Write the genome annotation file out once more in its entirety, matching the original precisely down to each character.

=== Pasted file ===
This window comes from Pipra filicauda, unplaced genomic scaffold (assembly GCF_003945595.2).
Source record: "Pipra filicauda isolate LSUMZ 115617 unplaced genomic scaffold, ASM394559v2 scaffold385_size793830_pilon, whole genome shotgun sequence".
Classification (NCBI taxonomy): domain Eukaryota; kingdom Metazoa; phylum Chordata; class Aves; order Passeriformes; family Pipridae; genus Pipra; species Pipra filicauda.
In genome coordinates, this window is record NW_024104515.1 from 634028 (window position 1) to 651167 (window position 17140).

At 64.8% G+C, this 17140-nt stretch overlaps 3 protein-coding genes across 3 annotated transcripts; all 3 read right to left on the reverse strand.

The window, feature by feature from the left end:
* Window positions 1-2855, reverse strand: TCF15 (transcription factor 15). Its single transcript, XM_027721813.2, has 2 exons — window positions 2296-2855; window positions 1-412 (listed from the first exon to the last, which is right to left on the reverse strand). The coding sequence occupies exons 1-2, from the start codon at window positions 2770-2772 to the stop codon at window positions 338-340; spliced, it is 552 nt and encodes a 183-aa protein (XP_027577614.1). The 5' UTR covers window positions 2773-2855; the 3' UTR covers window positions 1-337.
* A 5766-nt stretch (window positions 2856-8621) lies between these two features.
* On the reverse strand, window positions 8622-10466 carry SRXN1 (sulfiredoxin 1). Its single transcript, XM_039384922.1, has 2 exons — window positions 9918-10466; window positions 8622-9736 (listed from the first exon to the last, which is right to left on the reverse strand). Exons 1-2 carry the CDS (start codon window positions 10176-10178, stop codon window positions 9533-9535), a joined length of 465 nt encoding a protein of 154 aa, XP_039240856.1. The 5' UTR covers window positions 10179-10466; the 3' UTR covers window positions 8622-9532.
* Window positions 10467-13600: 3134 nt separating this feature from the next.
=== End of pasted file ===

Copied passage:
This window comes from Pipra filicauda, unplaced genomic scaffold (assembly GCF_003945595.2).
Source record: "Pipra filicauda isolate LSUMZ 115617 unplaced genomic scaffold, ASM394559v2 scaffold385_size793830_pilon, whole genome shotgun sequence".
Classification (NCBI taxonomy): domain Eukaryota; kingdom Metazoa; phylum Chordata; class Aves; order Passeriformes; family Pipridae; genus Pipra; species Pipra filicauda.
In genome coordinates, this window is record NW_024104515.1 from 634028 (window position 1) to 651167 (window position 17140).

At 64.8% G+C, this 17140-nt stretch overlaps 3 protein-coding genes across 3 annotated transcripts; all 3 read right to left on the reverse strand.

The window, feature by feature from the left end:
* Window positions 1-2855, reverse strand: TCF15 (transcription factor 15). Its single transcript, XM_027721813.2, has 2 exons — window positions 2296-2855; window positions 1-412 (listed from the first exon to the last, which is right to left on the reverse strand). The coding sequence occupies exons 1-2, from the start codon at window positions 2770-2772 to the stop codon at window positions 338-340; spliced, it is 552 nt and encodes a 183-aa protein (XP_027577614.1). The 5' UTR covers window positions 2773-2855; the 3' UTR covers window positions 1-337.
* A 5766-nt stretch (window positions 2856-8621) lies between these two features.
* On the reverse strand, window positions 8622-10466 carry SRXN1 (sulfiredoxin 1). Its single transcript, XM_039384922.1, has 2 exons — window positions 9918-10466; window positions 8622-9736 (listed from the first exon to the last, which is right to left on the reverse strand). Exons 1-2 carry the CDS (start codon window positions 10176-10178, stop codon window positions 9533-9535), a joined length of 465 nt encoding a protein of 154 aa, XP_039240856.1. The 5' UTR covers window positions 10179-10466; the 3' UTR covers window positions 8622-9532.
* Window positions 10467-13600: 3134 nt separating this feature from the next.